Hey all you literature types, across the historical spectrum, I need your help.
In my 'intro to grad school and literary research' class in the fall, I want to do a couple of practical and analytical assignments focused on journal articles. Indeed, the central theme for the class is the journal article -- what it does, what it's for, who reads and writes one, how to model graduate level papers on one, what rhetorical moves it makes, etc.
I could choose a handful of articles from medieval and early modern studies that I know, but that might get kind of dull, especially if we revisit the same articles over the course of the semester. I'd rather have a small collection of articles from across English and American literary studies, even if it means new reading for me. At least that will keep things interesting and allow me to make different assignments with different articles, and allow students some variety in their choices.
So here's where I'm asking for your assistance, oh wise and learned readers. Help me put together a collection of journal articles that I can use again and again in my intro to literary research class. Here are the criteria:
- I prefer more recent articles (last 10-15 years, depending on how fast your field moves), but "classic" articles that everyone still cites and that are still part of the conventional wisdom are good, too.
- The literary text(s) addressed should be commonly anthologized, taught, and read works -- not just from a specialist point of view, but from a generalist one. That way, if the student hasn't read it, at least they'll recognize it and likely recognize that they should read it.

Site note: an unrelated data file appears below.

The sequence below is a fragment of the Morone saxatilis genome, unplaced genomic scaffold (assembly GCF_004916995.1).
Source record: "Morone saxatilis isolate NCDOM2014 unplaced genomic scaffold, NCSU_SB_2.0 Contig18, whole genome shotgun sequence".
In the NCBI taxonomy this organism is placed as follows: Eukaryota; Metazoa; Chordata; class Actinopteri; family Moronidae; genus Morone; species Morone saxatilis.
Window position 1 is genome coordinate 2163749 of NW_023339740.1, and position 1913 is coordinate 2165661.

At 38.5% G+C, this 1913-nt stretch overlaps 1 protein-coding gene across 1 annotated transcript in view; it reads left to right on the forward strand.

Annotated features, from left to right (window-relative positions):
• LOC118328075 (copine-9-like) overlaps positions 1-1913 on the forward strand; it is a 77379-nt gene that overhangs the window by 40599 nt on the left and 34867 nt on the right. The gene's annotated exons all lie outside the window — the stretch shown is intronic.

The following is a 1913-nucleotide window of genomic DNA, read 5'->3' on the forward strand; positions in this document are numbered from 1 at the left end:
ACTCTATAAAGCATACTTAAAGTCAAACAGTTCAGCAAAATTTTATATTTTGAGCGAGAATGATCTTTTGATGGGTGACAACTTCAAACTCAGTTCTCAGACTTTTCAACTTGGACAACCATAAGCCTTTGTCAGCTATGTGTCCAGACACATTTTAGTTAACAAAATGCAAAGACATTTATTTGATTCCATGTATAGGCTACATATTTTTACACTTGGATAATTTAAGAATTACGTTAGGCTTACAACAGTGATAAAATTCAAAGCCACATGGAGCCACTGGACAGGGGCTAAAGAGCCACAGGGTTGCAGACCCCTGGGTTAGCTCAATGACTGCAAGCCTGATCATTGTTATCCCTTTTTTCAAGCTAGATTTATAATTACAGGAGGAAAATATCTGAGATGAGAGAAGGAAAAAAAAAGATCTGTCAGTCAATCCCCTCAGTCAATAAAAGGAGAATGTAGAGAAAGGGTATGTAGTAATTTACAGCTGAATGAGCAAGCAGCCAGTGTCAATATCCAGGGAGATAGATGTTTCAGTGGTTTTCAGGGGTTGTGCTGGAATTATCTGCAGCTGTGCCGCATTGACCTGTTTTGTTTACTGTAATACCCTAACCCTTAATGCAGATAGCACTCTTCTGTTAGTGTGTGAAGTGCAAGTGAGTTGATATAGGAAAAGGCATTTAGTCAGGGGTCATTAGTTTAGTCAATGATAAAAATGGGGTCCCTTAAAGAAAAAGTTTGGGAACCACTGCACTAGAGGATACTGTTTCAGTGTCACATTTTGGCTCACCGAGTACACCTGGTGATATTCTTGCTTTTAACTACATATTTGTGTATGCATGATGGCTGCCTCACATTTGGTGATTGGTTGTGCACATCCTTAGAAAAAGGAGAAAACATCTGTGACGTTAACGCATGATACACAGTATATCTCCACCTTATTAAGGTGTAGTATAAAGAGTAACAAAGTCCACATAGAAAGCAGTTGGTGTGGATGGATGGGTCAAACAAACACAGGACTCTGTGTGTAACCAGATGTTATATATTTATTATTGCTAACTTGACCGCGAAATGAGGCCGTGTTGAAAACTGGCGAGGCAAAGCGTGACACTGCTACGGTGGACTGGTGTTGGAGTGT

- For example, in late medieval, I'd likely go for an article on Sir Gawain and the Green Knight over Sir Orfeo, and definitely over Havelok the Dane, as much as I love them all (and might teach all in a medieval lit. class). Or in Shakespeare, I'd choose Hamlet over Titus Andronicus, even though, like Bardiac, I find the latter utterly fascinating.
- The articles should be, on some level, "must read" works. Either they've been greatly influential, or you think they exemplify the best in a lucid and persuasive argument, or you think they could show graduate students how new critical and scholarly interventions can still be made in long-held critical conversations.
- The authors need not be superstars.
- Don't shy from articles that are difficult in their assumptions about their audience's knowledge of either theory or literary-historical contexts. Students have to learn how to deal with the unknown whenever they're doing their own research, so they might as well deal with it with these articles.
- I prefer journal articles to essays in collections, but I won't rule out the latter. But since I'd like essays that are complete in and of themselves, I am ruling out chapters of monographs.
- Coverage of every period and movement in English and American literature isn't necessarily the goal. A range of choices is enough. As long as it's not all medieval and early modern Brit Lit (as it would likely be if I were doing this alone), that's OK.